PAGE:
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Home > Companies & Works > Shale Mines > Deans No.1 mine

Deans No.1 mine

Location 55.899802, -3.580533, show in map
Shale-field Deans shale-field
Dates opened and closed Probably opened c. 1884, abandoned 1906. Pattison Shale last worked c.1902
Owner West Lothian Oil Company Ltd and probably Pumpherston Oil Company Ltd
Type of working Inclined adit
Seams worked Dunnet and Pattison Shale
Oil works served Deans Crude Oil Works
Current status of site Landscaped woodland within Deans industrial estate


NOTE: There is some suggestion that "Mine No. 2" and "Mine No. 3" may have been incorrectly labelled on the 1897 O.S map, and that No. 2 should be labeled as No. 3 and visa versa. Until further evidence comes to light however, it is assumed that the labels on the OS map are correct.

The early history of the Deans mines remains unclear. Deans No. 1 exploited a number of areas of Dunnet Shale; these workings were eventually continuous with those of West Lothian Oil Company's Deans No.3 mine. Cross-cut mines also provided access to large areas of Pattison (Under Dunnet) Shale.

The Pumpherston Oil Company purchased the local mineral rights several years after the failure of the West Lothian Oil Company c.1891, and appear to have re-opened No. 1 Mine. No. 1 and No. 3 Mines were linked underground and by a surface tramway. Shale was quarried in the area between No. 1 and No. 3 Mines, and workings to the Pattison Shale and the Stanley Shale seem to have led off that quarried area.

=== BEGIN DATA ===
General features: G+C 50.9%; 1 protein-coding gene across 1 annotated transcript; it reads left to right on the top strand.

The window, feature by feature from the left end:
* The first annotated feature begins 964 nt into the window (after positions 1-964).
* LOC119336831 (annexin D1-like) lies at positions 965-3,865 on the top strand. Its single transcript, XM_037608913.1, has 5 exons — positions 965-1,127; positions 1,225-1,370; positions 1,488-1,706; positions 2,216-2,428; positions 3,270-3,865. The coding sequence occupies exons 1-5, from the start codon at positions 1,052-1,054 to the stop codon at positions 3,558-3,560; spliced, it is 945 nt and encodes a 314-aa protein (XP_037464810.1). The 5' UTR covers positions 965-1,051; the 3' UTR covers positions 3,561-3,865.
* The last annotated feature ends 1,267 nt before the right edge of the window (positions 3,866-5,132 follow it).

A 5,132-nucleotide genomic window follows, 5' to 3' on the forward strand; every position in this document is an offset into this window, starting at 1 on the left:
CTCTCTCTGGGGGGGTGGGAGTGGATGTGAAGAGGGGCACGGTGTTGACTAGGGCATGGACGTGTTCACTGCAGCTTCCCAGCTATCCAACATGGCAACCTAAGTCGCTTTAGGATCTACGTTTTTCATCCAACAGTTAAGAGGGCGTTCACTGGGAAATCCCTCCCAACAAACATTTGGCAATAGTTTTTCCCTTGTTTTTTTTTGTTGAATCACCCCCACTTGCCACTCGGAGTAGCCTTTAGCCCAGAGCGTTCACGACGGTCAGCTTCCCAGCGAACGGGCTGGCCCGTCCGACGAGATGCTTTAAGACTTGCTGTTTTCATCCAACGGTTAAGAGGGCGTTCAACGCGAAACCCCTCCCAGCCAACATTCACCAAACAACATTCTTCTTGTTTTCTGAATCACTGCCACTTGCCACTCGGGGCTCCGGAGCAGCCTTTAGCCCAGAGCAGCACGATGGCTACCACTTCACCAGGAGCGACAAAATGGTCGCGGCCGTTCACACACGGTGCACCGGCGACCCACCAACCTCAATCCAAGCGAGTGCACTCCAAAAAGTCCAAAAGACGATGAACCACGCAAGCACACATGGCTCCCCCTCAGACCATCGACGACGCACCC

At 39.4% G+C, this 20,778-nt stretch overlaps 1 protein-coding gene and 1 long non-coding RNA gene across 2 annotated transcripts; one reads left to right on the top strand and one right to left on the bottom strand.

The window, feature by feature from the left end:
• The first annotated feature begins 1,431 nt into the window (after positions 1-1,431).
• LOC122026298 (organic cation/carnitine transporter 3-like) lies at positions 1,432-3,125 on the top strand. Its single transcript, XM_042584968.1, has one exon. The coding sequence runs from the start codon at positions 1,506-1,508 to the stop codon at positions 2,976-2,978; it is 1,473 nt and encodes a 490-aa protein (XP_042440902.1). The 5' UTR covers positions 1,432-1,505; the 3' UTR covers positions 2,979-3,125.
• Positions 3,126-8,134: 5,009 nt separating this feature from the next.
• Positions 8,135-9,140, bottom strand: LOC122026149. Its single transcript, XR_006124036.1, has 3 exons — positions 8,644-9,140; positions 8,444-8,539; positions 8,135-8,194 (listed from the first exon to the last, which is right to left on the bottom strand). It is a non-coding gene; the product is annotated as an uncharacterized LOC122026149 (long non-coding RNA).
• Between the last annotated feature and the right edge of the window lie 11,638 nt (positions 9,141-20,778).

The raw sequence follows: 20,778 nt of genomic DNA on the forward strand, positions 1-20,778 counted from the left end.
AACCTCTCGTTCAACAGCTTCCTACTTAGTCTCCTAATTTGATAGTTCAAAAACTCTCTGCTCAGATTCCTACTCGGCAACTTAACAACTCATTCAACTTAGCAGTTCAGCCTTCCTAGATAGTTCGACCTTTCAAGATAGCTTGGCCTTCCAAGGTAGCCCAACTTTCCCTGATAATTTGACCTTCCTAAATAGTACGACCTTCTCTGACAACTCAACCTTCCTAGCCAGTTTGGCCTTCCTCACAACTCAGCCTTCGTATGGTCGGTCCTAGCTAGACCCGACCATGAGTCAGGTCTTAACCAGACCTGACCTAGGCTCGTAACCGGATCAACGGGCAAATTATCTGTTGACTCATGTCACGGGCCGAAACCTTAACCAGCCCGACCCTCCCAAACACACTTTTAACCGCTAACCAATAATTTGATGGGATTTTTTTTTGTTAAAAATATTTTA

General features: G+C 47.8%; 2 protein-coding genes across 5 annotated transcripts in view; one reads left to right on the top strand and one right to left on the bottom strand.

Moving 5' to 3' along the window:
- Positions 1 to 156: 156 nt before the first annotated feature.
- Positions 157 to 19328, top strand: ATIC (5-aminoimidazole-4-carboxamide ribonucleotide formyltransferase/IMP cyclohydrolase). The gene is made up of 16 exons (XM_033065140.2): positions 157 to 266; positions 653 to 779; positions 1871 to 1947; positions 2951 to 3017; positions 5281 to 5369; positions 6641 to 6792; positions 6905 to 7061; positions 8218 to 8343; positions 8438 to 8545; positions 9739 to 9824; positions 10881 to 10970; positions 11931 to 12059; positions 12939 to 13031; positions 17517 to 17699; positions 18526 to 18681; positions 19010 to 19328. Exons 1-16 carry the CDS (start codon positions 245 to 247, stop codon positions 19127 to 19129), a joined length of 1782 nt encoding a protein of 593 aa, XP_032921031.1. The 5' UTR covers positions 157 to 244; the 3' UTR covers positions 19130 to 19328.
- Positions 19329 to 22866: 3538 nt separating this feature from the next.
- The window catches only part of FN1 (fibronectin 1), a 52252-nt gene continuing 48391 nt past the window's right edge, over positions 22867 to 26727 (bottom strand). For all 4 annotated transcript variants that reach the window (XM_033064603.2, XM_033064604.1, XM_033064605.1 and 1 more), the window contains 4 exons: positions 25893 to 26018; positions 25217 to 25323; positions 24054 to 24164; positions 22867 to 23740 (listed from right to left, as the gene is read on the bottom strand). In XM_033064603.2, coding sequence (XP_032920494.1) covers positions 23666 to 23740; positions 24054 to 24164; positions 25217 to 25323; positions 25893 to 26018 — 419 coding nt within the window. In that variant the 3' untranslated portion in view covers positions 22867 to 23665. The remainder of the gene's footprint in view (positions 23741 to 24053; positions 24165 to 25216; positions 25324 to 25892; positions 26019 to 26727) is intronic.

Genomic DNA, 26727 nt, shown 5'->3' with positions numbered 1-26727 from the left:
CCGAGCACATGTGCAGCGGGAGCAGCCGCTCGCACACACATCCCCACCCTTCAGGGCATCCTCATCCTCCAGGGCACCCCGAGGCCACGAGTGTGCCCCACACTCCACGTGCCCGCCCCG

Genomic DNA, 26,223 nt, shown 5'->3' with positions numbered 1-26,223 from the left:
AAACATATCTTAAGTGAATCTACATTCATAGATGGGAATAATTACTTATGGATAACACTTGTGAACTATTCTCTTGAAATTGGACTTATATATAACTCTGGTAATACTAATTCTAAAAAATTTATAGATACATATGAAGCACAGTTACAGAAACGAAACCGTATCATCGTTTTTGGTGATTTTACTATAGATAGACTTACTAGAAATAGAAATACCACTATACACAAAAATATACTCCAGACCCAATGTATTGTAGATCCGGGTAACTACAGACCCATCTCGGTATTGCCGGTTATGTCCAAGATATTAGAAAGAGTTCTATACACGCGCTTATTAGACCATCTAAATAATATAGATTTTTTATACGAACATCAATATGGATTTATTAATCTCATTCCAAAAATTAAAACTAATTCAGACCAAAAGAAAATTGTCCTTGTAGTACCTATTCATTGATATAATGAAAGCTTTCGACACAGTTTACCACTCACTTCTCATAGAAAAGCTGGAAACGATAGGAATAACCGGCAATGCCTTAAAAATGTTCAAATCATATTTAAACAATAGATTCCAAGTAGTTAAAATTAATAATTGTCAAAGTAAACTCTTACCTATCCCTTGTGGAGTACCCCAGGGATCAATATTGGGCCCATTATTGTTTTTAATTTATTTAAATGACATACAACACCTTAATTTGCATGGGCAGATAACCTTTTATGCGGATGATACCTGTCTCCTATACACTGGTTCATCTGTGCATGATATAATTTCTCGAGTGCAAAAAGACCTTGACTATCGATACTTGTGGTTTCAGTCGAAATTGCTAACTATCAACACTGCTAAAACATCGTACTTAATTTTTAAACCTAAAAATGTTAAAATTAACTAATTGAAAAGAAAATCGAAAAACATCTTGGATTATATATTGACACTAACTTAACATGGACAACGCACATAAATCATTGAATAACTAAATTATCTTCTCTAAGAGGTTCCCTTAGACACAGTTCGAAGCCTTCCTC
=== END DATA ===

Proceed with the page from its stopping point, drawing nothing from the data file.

Ordnance Survey maps reproduced by kind permission of the Trustees of the National Library of Scotland.

Underground Workings


Recent Images


Many… had pointed out to them with satisfaction,the open quarry, where they had, so to speak, a bing of shale that would keep them going for years. Had they wrought that quarry alone, which they could easily have done at that time, they would have saved in the meantime a large amount of capital expenditure, but this would not have been fair for the future of the company. What they had been anxious about, and what they had done had to be to develop the two mines that they had opened out to the Dunnet and Fells seams. First AGM of the West Lothian Oil Company Ltd reported in Glasgow Herald, 7th February 1885.

...a fresh seam of shale (the "Barrack") has been successfully opened into, greatly superior to any shale hitherto obtained on the property, yielding, per ton, much more oil, which is finer in quality, richer in scale, and produces greatly more sulphate of ammonia, which this special and unusual advantage, that it is brought to the surface by one of the existing mines. Further, an outcrop of "Dunnet" shale, of great thickness and excellent quality, in still better condition in the mine, has been opened up, which is capable of yielding a large supply by open cast or quarrying, at a much lower rate of cost than anything hitherto known. AGM of West Lothian Oil Company Ltd, The Scotsman 27th September 1886.

Their mines were in good order, and they were opening up a new mine which would help to keep their shale at a moderate cost. The new mine was in the side of the quarry, and was a specially valuable part of the present properties, and thus lessening the cost of drawing; and it likewise opened up a great field of shale about 18 feet in thickness. The extra cost of this new mine would be small. Fifth AGM of West Lothian Oil Company Ltd, The Scotsman 12th June 1889.


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